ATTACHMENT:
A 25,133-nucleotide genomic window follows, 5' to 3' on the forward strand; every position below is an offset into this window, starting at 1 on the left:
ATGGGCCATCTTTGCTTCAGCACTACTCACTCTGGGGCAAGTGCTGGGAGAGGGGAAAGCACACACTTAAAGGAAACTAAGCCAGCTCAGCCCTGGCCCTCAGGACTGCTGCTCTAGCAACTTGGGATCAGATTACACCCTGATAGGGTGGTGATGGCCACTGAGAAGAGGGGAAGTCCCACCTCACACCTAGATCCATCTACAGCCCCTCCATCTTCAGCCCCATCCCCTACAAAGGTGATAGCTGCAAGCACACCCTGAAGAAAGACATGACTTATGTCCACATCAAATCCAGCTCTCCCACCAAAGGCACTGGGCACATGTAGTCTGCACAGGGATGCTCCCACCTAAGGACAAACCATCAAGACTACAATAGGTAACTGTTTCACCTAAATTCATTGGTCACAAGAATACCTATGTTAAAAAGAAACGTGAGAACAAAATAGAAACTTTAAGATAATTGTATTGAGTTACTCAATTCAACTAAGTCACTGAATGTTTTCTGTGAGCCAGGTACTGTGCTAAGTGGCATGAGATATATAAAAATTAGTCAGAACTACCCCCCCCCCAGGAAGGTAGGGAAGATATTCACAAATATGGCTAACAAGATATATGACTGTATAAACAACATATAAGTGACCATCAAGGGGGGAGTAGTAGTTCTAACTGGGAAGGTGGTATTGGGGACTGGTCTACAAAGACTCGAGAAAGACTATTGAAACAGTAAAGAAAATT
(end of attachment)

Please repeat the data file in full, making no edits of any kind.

A 25,133-nucleotide genomic window follows, 5' to 3' on the forward strand; every position below is an offset into this window, starting at 1 on the left:
ATGGGCCATCTTTGCTTCAGCACTACTCACTCTGGGGCAAGTGCTGGGAGAGGGGAAAGCACACACTTAAAGGAAACTAAGCCAGCTCAGCCCTGGCCCTCAGGACTGCTGCTCTAGCAACTTGGGATCAGATTACACCCTGATAGGGTGGTGATGGCCACTGAGAAGAGGGGAAGTCCCACCTCACACCTAGATCCATCTACAGCCCCTCCATCTTCAGCCCCATCCCCTACAAAGGTGATAGCTGCAAGCACACCCTGAAGAAAGACATGACTTATGTCCACATCAAATCCAGCTCTCCCACCAAAGGCACTGGGCACATGTAGTCTGCACAGGGATGCTCCCACCTAAGGACAAACCATCAAGACTACAATAGGTAACTGTTTCACCTAAATTCATTGGTCACAAGAATACCTATGTTAAAAAGAAACGTGAGAACAAAATAGAAACTTTAAGATAATTGTATTGAGTTACTCAATTCAACTAAGTCACTGAATGTTTTCTGTGAGCCAGGTACTGTGCTAAGTGGCATGAGATATATAAAAATTAGTCAGAACTACCCCCCCCCCAGGAAGGTAGGGAAGATATTCACAAATATGGCTAACAAGATATATGACTGTATAAACAACATATAAGTGACCATCAAGGGGGGAGTAGTAGTTCTAACTGGGAAGGTGGTATTGGGGACTGGTCTACAAAGACTCGAGAAAGACTATTGAAACAGTAAAGAAAATT